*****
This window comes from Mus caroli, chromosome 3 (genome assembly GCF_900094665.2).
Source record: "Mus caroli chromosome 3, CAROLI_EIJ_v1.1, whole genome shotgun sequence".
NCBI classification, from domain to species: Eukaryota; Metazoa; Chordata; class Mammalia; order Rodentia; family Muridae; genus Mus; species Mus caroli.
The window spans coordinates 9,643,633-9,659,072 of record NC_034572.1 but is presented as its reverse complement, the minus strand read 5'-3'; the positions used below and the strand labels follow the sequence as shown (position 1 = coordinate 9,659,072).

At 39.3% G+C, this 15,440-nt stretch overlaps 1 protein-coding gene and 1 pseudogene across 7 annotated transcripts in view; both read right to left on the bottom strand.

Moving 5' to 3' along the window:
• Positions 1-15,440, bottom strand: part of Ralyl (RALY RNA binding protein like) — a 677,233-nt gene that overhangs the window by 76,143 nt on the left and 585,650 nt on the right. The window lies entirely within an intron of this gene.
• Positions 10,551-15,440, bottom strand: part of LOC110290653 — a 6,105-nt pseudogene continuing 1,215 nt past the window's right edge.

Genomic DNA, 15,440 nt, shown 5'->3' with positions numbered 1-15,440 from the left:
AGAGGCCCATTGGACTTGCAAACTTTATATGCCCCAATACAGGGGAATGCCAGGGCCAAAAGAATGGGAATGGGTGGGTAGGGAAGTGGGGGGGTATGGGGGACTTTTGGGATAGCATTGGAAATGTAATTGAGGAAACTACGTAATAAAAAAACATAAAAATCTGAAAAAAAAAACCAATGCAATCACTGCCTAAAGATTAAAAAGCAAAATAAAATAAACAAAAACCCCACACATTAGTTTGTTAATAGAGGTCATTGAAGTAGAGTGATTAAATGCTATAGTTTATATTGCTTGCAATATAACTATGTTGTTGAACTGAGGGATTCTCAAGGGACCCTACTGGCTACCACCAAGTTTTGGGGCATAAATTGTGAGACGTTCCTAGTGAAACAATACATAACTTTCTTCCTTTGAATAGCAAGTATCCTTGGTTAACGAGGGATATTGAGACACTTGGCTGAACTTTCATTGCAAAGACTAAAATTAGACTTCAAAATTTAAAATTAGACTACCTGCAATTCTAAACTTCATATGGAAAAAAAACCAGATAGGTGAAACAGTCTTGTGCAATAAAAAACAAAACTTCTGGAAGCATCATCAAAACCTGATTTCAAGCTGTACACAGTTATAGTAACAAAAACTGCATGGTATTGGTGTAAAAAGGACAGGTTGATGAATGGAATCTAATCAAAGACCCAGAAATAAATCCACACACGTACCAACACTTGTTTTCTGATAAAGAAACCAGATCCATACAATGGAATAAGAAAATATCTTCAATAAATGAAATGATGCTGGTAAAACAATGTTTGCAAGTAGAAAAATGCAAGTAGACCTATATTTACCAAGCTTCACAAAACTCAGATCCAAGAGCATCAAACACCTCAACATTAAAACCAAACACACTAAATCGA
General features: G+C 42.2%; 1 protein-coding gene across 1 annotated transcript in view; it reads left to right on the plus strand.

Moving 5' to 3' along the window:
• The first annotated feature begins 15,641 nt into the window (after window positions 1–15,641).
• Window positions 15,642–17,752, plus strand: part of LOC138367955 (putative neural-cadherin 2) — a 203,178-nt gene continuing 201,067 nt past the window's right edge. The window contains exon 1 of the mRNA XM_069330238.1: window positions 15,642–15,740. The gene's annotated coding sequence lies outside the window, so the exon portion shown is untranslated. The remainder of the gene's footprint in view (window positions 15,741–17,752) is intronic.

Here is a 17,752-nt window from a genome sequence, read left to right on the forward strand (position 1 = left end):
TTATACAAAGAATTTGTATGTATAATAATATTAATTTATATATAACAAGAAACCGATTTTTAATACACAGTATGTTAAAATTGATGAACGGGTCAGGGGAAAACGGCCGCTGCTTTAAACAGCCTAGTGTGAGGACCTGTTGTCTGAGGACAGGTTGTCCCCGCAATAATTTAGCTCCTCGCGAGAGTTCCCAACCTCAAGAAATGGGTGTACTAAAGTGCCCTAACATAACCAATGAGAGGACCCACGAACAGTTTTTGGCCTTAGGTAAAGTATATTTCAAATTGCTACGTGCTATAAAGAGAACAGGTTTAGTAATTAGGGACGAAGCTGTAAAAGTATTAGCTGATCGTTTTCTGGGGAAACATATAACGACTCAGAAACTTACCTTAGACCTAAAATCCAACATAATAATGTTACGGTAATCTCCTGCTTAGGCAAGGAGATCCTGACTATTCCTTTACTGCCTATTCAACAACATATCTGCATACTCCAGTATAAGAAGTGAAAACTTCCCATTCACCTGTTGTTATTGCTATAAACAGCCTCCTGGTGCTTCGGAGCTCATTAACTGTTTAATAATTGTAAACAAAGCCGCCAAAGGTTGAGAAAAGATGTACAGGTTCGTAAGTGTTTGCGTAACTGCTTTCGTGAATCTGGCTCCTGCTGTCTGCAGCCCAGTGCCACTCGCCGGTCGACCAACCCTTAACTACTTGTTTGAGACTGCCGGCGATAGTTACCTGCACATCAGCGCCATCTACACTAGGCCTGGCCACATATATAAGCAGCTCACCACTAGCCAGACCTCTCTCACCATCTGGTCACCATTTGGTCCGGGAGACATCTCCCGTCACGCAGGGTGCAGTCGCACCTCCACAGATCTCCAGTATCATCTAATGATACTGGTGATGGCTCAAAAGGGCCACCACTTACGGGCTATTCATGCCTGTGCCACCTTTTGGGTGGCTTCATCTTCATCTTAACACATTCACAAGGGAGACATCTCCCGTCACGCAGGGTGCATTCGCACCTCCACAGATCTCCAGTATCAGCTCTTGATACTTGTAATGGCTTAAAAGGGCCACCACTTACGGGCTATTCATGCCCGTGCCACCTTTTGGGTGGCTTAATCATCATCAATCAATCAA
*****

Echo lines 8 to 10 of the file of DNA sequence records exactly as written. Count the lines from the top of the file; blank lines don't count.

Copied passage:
• Positions 10,551-15,440, bottom strand: part of LOC110290653 — a 6,105-nt pseudogene continuing 1,215 nt past the window's right edge.

Genomic DNA, 15,440 nt, shown 5'->3' with positions numbered 1-15,440 from the left:
AGAGGCCCATTGGACTTGCAAACTTTATATGCCCCAATACAGGGGAATGCCAGGGCCAAAAGAATGGGAATGGGTGGGTAGGGAAGTGGGGGGGTATGGGGGACTTTTGGGATAGCATTGGAAATGTAATTGAGGAAACTACGTAATAAAAAAACATAAAAATCTGAAAAAAAAAACCAATGCAATCACTGCCTAAAGATTAAAAAGCAAAATAAAATAAACAAAAACCCCACACATTAGTTTGTTAATAGAGGTCATTGAAGTAGAGTGATTAAATGCTATAGTTTATATTGCTTGCAATATAACTATGTTGTTGAACTGAGGGATTCTCAAGGGACCCTACTGGCTACCACCAAGTTTTGGGGCATAAATTGTGAGACGTTCCTAGTGAAACAATACATAACTTTCTTCCTTTGAATAGCAAGTATCCTTGGTTAACGAGGGATATTGAGACACTTGGCTGAACTTTCATTGCAAAGACTAAAATTAGACTTCAAAATTTAAAATTAGACTACCTGCAATTCTAAACTTCATATGGAAAAAAAACCAGATAGGTGAAACAGTCTTGTGCAATAAAAAACAAAACTTCTGGAAGCATCATCAAAACCTGATTTCAAGCTGTACACAGTTATAGTAACAAAAACTGCATGGTATTGGTGTAAAAAGGACAGGTTGATGAATGGAATCTAATCAAAGACCCAGAAATAAATCCACACACGTACCAACACTTGTTTTCTGATAAAGAAACCAGATCCATACAATGGAATAAGAAAATATCTTCAATAAATGAAATGATGCTGGTAAAACAATGTTTGCAAGTAGAAAAATGCAAGTAGACCTATATTTACCAAGCTTCACAAAACTCAGATCCAAGAGCATCAAACACCTCAACATTAAAACCAAACACACTAAATCGA